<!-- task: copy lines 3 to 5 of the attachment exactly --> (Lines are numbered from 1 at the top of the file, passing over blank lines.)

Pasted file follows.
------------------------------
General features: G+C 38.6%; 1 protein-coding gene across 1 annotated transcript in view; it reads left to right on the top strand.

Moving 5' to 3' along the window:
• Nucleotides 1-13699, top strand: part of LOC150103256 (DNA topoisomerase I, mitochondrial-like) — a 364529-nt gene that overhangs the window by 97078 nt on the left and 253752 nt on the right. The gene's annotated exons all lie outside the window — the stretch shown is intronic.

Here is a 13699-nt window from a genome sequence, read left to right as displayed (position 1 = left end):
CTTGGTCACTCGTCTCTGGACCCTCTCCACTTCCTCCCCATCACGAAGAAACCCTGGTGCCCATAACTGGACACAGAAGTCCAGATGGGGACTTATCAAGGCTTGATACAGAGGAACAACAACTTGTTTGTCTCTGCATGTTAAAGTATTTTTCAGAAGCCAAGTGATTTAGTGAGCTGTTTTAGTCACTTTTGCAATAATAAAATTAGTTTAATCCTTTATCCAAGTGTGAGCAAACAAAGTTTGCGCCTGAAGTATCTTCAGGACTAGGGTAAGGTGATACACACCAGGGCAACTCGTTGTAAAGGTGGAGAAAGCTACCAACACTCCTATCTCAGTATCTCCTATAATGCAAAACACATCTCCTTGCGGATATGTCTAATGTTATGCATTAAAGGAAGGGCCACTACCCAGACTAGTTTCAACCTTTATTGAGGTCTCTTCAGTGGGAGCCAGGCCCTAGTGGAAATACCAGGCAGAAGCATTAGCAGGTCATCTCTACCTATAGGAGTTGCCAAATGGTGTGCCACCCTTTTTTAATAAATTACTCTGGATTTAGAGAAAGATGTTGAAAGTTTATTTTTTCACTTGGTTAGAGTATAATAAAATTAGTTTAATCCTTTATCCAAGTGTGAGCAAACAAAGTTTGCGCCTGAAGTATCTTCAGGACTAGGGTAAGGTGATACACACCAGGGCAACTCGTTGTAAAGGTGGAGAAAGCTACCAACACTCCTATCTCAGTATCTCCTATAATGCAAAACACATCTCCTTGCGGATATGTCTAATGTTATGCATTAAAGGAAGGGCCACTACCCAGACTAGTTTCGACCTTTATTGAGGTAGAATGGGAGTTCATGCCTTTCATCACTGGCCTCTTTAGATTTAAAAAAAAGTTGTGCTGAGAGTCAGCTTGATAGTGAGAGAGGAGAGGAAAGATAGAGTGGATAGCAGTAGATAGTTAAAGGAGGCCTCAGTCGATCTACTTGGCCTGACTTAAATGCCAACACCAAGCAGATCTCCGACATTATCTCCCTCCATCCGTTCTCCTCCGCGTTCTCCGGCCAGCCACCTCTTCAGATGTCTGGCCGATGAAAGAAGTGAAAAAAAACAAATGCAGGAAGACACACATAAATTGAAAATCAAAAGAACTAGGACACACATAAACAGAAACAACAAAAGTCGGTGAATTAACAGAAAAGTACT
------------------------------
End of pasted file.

• Nucleotides 1-13699, top strand: part of LOC150103256 (DNA topoisomerase I, mitochondrial-like) — a 364529-nt gene that overhangs the window by 97078 nt on the left and 253752 nt on the right. The gene's annotated exons all lie outside the window — the stretch shown is intronic.

Here is a 13699-nt window from a genome sequence, read left to right as displayed (position 1 = left end):
CTTGGTCACTCGTCTCTGGACCCTCTCCACTTCCTCCCCATCACGAAGAAACCCTGGTGCCCATAACTGGACACAGAAGTCCAGATGGGGACTTATCAAGGCTTGATACAGAGGAACAACAACTTGTTTGTCTCTGCATGTTAAAGTATTTTTCAGAAGCCAAGTGATTTAGTGAGCTGTTTTAGTCACTTTTGCAATAATAAAATTAGTTTAATCCTTTATCCAAGTGTGAGCAAACAAAGTTTGCGCCTGAAGTATCTTCAGGACTAGGGTAAGGTGATACACACCAGGGCAACTCGTTGTAAAGGTGGAGAAAGCTACCAACACTCCTATCTCAGTATCTCCTATAATGCAAAACACATCTCCTTGCGGATATGTCTAATGTTATGCATTAAAGGAAGGGCCACTACCCAGACTAGTTTCAACCTTTATTGAGGTCTCTTCAGTGGGAGCCAGGCCCTAGTGGAAATACCAGGCAGAAGCATTAGCAGGTCATCTCTACCTATAGGAGTTGCCAAATGGTGTGCCACCCTTTTTTAATAAATTACTCTGGATTTAGAGAAAGATGTTGAAAGTTTATTTTTTCACTTGGTTAGAGTATAATAAAATTAGTTTAATCCTTTATCCAAGTGTGAGCAAACAAAGTTTGCGCCTGAAGTATCTTCAGGACTAGGGTAAGGTGATACACACCAGGGCAACTCGTTGTAAAGGTGGAGAAAGCTACCAACACTCCTATCTCAGTATCTCCTATAATGCAAAACACATCTCCTTGCGGATATGTCTAATGTTATGCATTAAAGGAAGGGCCACTACCCAGACTAGTTTCGACCTTTATTGAGGTAGAATGGGAGTTCATGCCTTTCATCACTGGCCTCTTTAGATTTAAAAAAAAGTTGTGCTGAGAGTCAGCTTGATAGTGAGAGAGGAGAGGAAAGATAGAGTGGATAGCAGTAGATAGTTAAAGGAGGCCTCAGTCGATCTACTTGGCCTGACTTAAATGCCAACACCAAGCAGATCTCCGACATTATCTCCCTCCATCCGTTCTCCTCCGCGTTCTCCGGCCAGCCACCTCTTCAGATGTCTGGCCGATGAAAGAAGTGAAAAAAAACAAATGCAGGAAGACACACATAAATTGAAAATCAAAAGAACTAGGACACACATAAACAGAAACAACAAAAGTCGGTGAATTAACAGAAAAGTACT